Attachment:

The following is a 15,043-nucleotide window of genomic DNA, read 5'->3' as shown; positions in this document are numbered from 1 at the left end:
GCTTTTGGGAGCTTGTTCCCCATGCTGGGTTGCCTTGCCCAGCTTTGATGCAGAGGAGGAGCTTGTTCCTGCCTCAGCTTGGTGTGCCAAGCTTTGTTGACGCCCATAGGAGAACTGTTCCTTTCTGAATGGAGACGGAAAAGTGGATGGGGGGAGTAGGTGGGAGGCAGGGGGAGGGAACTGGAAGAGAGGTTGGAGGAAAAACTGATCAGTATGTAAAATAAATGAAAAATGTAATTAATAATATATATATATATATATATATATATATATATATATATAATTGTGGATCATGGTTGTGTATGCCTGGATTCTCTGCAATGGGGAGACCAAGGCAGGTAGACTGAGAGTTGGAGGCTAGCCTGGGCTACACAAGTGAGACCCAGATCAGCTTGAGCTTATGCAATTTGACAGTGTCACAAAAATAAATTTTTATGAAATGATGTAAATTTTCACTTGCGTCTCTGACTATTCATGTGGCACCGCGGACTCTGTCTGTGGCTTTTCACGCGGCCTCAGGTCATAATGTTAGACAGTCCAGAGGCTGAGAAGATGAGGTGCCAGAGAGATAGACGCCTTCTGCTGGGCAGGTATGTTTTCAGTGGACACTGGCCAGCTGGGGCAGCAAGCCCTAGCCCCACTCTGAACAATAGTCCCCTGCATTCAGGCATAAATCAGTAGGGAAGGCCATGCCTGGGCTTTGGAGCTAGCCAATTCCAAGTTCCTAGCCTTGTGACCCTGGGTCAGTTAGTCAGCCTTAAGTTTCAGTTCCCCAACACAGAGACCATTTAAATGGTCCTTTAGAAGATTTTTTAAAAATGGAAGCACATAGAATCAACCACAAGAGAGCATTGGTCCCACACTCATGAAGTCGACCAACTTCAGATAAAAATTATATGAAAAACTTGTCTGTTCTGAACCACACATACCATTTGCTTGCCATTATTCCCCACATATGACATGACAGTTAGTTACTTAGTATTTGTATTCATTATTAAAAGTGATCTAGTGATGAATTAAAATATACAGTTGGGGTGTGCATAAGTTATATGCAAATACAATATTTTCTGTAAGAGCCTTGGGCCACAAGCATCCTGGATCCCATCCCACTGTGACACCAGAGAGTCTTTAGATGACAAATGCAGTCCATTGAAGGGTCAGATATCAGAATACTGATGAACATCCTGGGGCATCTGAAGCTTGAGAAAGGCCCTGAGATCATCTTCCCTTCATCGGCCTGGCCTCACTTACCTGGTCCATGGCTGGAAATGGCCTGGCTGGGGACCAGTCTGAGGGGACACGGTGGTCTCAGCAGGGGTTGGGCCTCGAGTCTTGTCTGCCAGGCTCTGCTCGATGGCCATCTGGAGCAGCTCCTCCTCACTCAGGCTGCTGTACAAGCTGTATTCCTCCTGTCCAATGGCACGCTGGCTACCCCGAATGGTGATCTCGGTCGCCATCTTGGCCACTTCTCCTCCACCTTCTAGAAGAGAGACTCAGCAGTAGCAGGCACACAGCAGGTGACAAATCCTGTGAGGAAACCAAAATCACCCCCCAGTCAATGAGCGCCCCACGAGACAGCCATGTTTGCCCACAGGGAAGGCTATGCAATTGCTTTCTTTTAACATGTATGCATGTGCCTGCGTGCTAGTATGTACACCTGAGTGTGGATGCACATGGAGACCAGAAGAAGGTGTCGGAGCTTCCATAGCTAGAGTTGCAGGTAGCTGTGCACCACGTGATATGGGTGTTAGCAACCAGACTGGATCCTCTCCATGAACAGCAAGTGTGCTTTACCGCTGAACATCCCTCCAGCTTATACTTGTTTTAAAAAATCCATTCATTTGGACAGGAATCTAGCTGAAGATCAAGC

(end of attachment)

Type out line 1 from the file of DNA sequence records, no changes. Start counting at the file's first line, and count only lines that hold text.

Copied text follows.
The following is a 15,043-nucleotide window of genomic DNA, read 5'->3' as shown; positions in this document are numbered from 1 at the left end: